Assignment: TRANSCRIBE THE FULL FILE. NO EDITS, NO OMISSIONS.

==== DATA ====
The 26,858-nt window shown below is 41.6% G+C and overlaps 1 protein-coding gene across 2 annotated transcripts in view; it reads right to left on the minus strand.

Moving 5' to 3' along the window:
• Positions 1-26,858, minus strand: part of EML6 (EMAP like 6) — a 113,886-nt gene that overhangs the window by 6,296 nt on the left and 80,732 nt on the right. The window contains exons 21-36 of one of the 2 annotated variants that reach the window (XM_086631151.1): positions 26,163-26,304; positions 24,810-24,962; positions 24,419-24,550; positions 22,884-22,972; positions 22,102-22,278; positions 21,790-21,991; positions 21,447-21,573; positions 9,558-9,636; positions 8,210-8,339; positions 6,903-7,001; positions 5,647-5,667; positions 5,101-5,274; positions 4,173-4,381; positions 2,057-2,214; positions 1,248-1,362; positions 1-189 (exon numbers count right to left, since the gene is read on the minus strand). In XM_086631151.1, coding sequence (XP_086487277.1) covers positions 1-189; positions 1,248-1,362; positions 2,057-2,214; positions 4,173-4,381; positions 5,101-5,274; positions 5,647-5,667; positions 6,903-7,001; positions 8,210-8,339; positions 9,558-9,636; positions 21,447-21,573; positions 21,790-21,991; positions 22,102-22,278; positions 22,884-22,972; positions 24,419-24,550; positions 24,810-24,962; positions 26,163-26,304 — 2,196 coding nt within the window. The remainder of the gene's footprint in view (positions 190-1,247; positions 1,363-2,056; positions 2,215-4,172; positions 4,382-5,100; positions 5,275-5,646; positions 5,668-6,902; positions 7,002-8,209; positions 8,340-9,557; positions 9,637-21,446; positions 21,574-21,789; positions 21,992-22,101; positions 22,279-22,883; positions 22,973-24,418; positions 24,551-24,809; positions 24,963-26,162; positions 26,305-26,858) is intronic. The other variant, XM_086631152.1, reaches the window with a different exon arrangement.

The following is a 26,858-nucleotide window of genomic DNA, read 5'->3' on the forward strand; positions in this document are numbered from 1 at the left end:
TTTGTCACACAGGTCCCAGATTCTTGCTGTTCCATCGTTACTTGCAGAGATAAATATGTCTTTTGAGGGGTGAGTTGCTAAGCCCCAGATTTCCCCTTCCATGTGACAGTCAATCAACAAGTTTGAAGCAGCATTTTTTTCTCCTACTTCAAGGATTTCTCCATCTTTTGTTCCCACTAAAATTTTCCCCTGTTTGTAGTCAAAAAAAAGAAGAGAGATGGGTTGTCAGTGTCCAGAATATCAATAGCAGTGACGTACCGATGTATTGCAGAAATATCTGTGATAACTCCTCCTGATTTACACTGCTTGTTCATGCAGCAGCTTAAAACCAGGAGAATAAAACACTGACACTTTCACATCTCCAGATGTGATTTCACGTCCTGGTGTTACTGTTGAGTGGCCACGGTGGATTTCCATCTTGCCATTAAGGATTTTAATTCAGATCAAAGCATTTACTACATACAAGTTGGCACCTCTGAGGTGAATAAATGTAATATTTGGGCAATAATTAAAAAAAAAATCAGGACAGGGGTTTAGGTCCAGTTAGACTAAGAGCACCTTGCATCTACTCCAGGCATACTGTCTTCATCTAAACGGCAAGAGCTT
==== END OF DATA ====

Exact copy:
The 26,858-nt window shown below is 41.6% G+C and overlaps 1 protein-coding gene across 2 annotated transcripts in view; it reads right to left on the minus strand.

Moving 5' to 3' along the window:
• Positions 1-26,858, minus strand: part of EML6 (EMAP like 6) — a 113,886-nt gene that overhangs the window by 6,296 nt on the left and 80,732 nt on the right. The window contains exons 21-36 of one of the 2 annotated variants that reach the window (XM_086631151.1): positions 26,163-26,304; positions 24,810-24,962; positions 24,419-24,550; positions 22,884-22,972; positions 22,102-22,278; positions 21,790-21,991; positions 21,447-21,573; positions 9,558-9,636; positions 8,210-8,339; positions 6,903-7,001; positions 5,647-5,667; positions 5,101-5,274; positions 4,173-4,381; positions 2,057-2,214; positions 1,248-1,362; positions 1-189 (exon numbers count right to left, since the gene is read on the minus strand). In XM_086631151.1, coding sequence (XP_086487277.1) covers positions 1-189; positions 1,248-1,362; positions 2,057-2,214; positions 4,173-4,381; positions 5,101-5,274; positions 5,647-5,667; positions 6,903-7,001; positions 8,210-8,339; positions 9,558-9,636; positions 21,447-21,573; positions 21,790-21,991; positions 22,102-22,278; positions 22,884-22,972; positions 24,419-24,550; positions 24,810-24,962; positions 26,163-26,304 — 2,196 coding nt within the window. The remainder of the gene's footprint in view (positions 190-1,247; positions 1,363-2,056; positions 2,215-4,172; positions 4,382-5,100; positions 5,275-5,646; positions 5,668-6,902; positions 7,002-8,209; positions 8,340-9,557; positions 9,637-21,446; positions 21,574-21,789; positions 21,992-22,101; positions 22,279-22,883; positions 22,973-24,418; positions 24,551-24,809; positions 24,963-26,162; positions 26,305-26,858) is intronic. The other variant, XM_086631152.1, reaches the window with a different exon arrangement.

The following is a 26,858-nucleotide window of genomic DNA, read 5'->3' on the forward strand; positions in this document are numbered from 1 at the left end:
TTTGTCACACAGGTCCCAGATTCTTGCTGTTCCATCGTTACTTGCAGAGATAAATATGTCTTTTGAGGGGTGAGTTGCTAAGCCCCAGATTTCCCCTTCCATGTGACAGTCAATCAACAAGTTTGAAGCAGCATTTTTTTCTCCTACTTCAAGGATTTCTCCATCTTTTGTTCCCACTAAAATTTTCCCCTGTTTGTAGTCAAAAAAAAGAAGAGAGATGGGTTGTCAGTGTCCAGAATATCAATAGCAGTGACGTACCGATGTATTGCAGAAATATCTGTGATAACTCCTCCTGATTTACACTGCTTGTTCATGCAGCAGCTTAAAACCAGGAGAATAAAACACTGACACTTTCACATCTCCAGATGTGATTTCACGTCCTGGTGTTACTGTTGAGTGGCCACGGTGGATTTCCATCTTGCCATTAAGGATTTTAATTCAGATCAAAGCATTTACTACATACAAGTTGGCACCTCTGAGGTGAATAAATGTAATATTTGGGCAATAATTAAAAAAAAAATCAGGACAGGGGTTTAGGTCCAGTTAGACTAAGAGCACCTTGCATCTACTCCAGGCATACTGTCTTCATCTAAACGGCAAGAGCTT